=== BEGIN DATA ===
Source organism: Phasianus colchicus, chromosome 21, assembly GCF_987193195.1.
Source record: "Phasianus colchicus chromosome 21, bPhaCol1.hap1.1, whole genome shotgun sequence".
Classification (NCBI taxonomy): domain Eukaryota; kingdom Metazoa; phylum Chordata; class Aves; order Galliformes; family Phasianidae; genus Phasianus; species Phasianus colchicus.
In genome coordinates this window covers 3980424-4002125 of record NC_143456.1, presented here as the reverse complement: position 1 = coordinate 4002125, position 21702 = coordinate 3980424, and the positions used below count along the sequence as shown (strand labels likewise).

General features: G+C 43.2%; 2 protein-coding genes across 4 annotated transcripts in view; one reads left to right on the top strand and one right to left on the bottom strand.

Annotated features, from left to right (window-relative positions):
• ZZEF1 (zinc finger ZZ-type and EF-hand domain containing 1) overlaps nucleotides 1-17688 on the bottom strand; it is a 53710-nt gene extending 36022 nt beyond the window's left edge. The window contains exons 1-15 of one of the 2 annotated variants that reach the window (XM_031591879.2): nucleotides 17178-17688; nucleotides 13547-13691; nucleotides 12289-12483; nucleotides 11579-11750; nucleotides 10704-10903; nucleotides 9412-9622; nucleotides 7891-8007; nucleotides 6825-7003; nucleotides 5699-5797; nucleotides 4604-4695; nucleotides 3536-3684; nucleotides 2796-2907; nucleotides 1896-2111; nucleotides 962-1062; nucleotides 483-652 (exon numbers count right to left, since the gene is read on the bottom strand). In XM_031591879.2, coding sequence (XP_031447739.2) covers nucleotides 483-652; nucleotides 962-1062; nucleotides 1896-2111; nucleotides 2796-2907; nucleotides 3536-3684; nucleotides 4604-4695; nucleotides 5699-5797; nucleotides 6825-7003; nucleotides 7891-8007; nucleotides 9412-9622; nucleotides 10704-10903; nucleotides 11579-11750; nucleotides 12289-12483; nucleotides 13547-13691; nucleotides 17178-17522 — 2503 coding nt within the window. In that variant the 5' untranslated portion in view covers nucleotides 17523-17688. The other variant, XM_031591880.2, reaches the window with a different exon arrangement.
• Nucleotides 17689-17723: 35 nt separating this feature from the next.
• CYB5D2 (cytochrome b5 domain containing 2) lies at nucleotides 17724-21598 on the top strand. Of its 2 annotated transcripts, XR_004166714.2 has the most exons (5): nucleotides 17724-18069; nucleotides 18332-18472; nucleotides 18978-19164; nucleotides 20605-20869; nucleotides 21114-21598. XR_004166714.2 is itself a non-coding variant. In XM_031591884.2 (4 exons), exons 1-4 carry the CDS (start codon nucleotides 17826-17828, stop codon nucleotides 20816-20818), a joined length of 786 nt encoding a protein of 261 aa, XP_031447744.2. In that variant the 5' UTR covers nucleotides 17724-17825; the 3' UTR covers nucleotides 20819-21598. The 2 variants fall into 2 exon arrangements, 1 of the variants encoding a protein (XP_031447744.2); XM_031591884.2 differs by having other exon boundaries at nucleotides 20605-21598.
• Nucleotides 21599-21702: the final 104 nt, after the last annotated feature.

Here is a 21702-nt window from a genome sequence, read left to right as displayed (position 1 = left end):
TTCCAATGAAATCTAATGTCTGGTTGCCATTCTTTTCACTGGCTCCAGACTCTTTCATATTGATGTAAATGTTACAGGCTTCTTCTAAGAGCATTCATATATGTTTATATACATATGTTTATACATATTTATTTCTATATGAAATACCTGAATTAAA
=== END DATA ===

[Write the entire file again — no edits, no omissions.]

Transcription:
Source organism: Phasianus colchicus, chromosome 21, assembly GCF_987193195.1.
Source record: "Phasianus colchicus chromosome 21, bPhaCol1.hap1.1, whole genome shotgun sequence".
Classification (NCBI taxonomy): domain Eukaryota; kingdom Metazoa; phylum Chordata; class Aves; order Galliformes; family Phasianidae; genus Phasianus; species Phasianus colchicus.
In genome coordinates this window covers 3980424-4002125 of record NC_143456.1, presented here as the reverse complement: position 1 = coordinate 4002125, position 21702 = coordinate 3980424, and the positions used below count along the sequence as shown (strand labels likewise).

General features: G+C 43.2%; 2 protein-coding genes across 4 annotated transcripts in view; one reads left to right on the top strand and one right to left on the bottom strand.

Annotated features, from left to right (window-relative positions):
• ZZEF1 (zinc finger ZZ-type and EF-hand domain containing 1) overlaps nucleotides 1-17688 on the bottom strand; it is a 53710-nt gene extending 36022 nt beyond the window's left edge. The window contains exons 1-15 of one of the 2 annotated variants that reach the window (XM_031591879.2): nucleotides 17178-17688; nucleotides 13547-13691; nucleotides 12289-12483; nucleotides 11579-11750; nucleotides 10704-10903; nucleotides 9412-9622; nucleotides 7891-8007; nucleotides 6825-7003; nucleotides 5699-5797; nucleotides 4604-4695; nucleotides 3536-3684; nucleotides 2796-2907; nucleotides 1896-2111; nucleotides 962-1062; nucleotides 483-652 (exon numbers count right to left, since the gene is read on the bottom strand). In XM_031591879.2, coding sequence (XP_031447739.2) covers nucleotides 483-652; nucleotides 962-1062; nucleotides 1896-2111; nucleotides 2796-2907; nucleotides 3536-3684; nucleotides 4604-4695; nucleotides 5699-5797; nucleotides 6825-7003; nucleotides 7891-8007; nucleotides 9412-9622; nucleotides 10704-10903; nucleotides 11579-11750; nucleotides 12289-12483; nucleotides 13547-13691; nucleotides 17178-17522 — 2503 coding nt within the window. In that variant the 5' untranslated portion in view covers nucleotides 17523-17688. The other variant, XM_031591880.2, reaches the window with a different exon arrangement.
• Nucleotides 17689-17723: 35 nt separating this feature from the next.
• CYB5D2 (cytochrome b5 domain containing 2) lies at nucleotides 17724-21598 on the top strand. Of its 2 annotated transcripts, XR_004166714.2 has the most exons (5): nucleotides 17724-18069; nucleotides 18332-18472; nucleotides 18978-19164; nucleotides 20605-20869; nucleotides 21114-21598. XR_004166714.2 is itself a non-coding variant. In XM_031591884.2 (4 exons), exons 1-4 carry the CDS (start codon nucleotides 17826-17828, stop codon nucleotides 20816-20818), a joined length of 786 nt encoding a protein of 261 aa, XP_031447744.2. In that variant the 5' UTR covers nucleotides 17724-17825; the 3' UTR covers nucleotides 20819-21598. The 2 variants fall into 2 exon arrangements, 1 of the variants encoding a protein (XP_031447744.2); XM_031591884.2 differs by having other exon boundaries at nucleotides 20605-21598.
• Nucleotides 21599-21702: the final 104 nt, after the last annotated feature.

Here is a 21702-nt window from a genome sequence, read left to right as displayed (position 1 = left end):
TTCCAATGAAATCTAATGTCTGGTTGCCATTCTTTTCACTGGCTCCAGACTCTTTCATATTGATGTAAATGTTACAGGCTTCTTCTAAGAGCATTCATATATGTTTATATACATATGTTTATACATATTTATTTCTATATGAAATACCTGAATTAAA